Yeah. So that's a great thing to bring up. The way I talk about it is really talk about the people on the team. You know, and also obviously the technology, but I start with the people and I say, Hey, listen, I know we're 60 people, but I've been a part of, a lot of startups. And I haven't trusted the founding team like I do this team. We're not, you know, a bunch of college, new grads who are trying to build a company for the first time. We've been around the block. And so that's a big part of it. You know, and, and I'd encourage you to, and that's why we also bring Tony, Alex, like to calls too, just so that we can build that trust. And then the other side of it too, is that being said, we are still a new company, so we are willing to be as open as you'd like going under the hood on the technology to prove to you how we built in really solid infrastructure to ensure that, you know, we're not going to get hacked and that we're highly reliable. Now having said all of that at the end of the day, you still have to trust us. And this is a bet that you're taking, right. Because I can't guarantee it. But I think there's something inherently exciting working with a group of folks who are really going to take your feedback too, by the way, in a way that larger companies won't. There's this one moment where I'm at the final stage of negotiation a company, a CTO came to me and said, Hey, Peter, you know my neighbor, he works at Levi's and he uses Zscaler and he's telling me, like, I shouldn't bet my eggs on a 60 person company. I think at the time we were like 30 people actually. And what I said was, Hey, uh, I won't name the person. I said like, you know, Hey, Mr. CTO, you're not a Levi's though. You're 300 person health tech company. To us being a 30 person company, a 300 person health tech company, especially with the innovation your team has shown is really important to us. And so we're actually going to build this with you. I'm not sure that Zscaler is going to have that same lens and Levi's is, and it is a very different company than your company. They probably definitely get, you know, maybe some say when it comes to Zscaler building that. But we want to give you that same sort of an even better white glove treatment and you'll get it because we're hungrier for the business.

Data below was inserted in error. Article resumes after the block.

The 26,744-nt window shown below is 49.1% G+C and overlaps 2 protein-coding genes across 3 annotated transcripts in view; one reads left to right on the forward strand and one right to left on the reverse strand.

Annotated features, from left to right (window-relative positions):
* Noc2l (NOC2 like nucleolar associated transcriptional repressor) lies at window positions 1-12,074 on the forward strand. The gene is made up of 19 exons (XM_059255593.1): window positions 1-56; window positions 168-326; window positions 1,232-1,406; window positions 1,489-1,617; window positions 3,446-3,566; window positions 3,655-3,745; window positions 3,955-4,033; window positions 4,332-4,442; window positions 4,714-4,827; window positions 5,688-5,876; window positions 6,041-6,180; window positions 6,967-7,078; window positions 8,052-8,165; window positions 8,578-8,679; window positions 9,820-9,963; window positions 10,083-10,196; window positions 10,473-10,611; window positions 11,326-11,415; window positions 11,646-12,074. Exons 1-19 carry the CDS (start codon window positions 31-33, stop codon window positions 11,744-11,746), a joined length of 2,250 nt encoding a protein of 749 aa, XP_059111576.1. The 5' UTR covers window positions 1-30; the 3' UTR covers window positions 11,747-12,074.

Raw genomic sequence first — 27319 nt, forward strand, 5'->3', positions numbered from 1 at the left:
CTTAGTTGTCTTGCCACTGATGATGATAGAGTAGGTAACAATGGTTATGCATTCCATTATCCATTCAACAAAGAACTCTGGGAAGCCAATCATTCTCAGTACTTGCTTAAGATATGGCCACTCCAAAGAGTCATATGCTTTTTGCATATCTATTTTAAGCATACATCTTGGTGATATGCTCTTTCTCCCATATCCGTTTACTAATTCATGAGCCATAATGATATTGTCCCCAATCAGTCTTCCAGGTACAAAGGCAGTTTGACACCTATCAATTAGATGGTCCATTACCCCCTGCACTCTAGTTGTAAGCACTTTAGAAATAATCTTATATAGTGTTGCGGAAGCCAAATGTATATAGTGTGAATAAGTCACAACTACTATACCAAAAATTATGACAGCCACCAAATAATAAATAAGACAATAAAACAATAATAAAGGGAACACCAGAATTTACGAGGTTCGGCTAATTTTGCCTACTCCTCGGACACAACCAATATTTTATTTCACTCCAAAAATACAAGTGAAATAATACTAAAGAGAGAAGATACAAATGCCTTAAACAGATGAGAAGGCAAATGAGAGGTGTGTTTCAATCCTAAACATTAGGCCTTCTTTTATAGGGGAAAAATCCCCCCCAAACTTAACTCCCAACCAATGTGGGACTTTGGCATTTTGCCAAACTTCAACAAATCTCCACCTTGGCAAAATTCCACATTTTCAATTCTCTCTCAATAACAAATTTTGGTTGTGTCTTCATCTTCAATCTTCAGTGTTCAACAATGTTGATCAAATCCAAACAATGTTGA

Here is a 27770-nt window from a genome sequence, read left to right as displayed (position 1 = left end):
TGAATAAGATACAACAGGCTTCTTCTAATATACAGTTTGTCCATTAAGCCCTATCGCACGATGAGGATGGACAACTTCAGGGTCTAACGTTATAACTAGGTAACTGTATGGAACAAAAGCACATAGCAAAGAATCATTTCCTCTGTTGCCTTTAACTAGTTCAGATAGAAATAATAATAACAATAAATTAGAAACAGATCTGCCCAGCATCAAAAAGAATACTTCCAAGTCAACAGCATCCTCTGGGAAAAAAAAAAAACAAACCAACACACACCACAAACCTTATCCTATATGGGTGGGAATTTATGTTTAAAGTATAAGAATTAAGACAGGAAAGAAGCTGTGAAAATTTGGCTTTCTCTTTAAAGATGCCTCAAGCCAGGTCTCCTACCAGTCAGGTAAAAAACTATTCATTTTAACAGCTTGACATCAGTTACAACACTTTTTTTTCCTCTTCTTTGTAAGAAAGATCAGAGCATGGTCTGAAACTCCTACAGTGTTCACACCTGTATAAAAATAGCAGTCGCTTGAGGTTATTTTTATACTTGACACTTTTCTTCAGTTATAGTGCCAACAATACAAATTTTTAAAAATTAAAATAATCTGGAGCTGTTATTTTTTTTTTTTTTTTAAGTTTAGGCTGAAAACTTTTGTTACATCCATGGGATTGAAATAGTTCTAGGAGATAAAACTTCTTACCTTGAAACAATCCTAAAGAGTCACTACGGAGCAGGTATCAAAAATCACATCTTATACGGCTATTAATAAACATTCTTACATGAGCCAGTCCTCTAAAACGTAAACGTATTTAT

Alex Allain:

So I notice a pattern that you're using, which is start with a strength, reveal the weakness, close with an alternative strength in another category. Is that kind of an intentional frame that you're using?

Peter Ahn:

Yeah, You know, it's so interesting. You frame it that way. I think it is, you know, it's almost, it's a compliment sandwich, but it's a strength and weakness sandwich. Right. You start with the strength, bring in what the weakness and end with the strength.

Alex Allain:

Yeah, I really liked that. It sort of like diverts the conversation at the end, away from the weakness while it's there. You know, it's been said, sometimes you have to say things just they've been put on the table. But you're not dwelling on it.

Peter Ahn:

Yeah.

Alex Allain:

interesting close.

Peter Ahn:

Yeah. And the close I think, I don't know if you feel this, but the close is also urging decision, It's like, Hey, you understand the strength, you understand the weakness. And both are very material strengths And weaknesses, by the way, you can't just say a weakness that's not really a weakness right. And then it's like, based off of that information, Alex, you're still gonna have to take a risk. Is this a risk worth taking? And it kind of, I think builds a little bit of excitement in the conversation too, because you're basically telling the buyer that, Hey, you're in a risky situation. And I, I think that is inherently really exciting to human beings. You know, like I think that, um, obviously not everybody's risk loving, but I think everybody likes to have an element of risk in the decisions they make, because it makes it feel more impactful in my opinion.

Alex Allain:

Well, and, you know, people don't want to be sitting in that conversation feeling. I'm a loser who can't take a little bit of risk. Yeah. You know, one, I really liked that. So just to codify the whole strategy, it's like start with a strength that addresses a concern, acknowledge the concern is real. And if there's a risk, take a strength, that's adjacent. That's kind of the flip side of that risk. You know, you're small. That means you're nimble and lean into that. So you redirect the conversation in that direction and then raise the stakes a little bit up the excitement up the, up the decision-making moment a bit and see if somebody tests somebody to see if they're comfortable making that trade.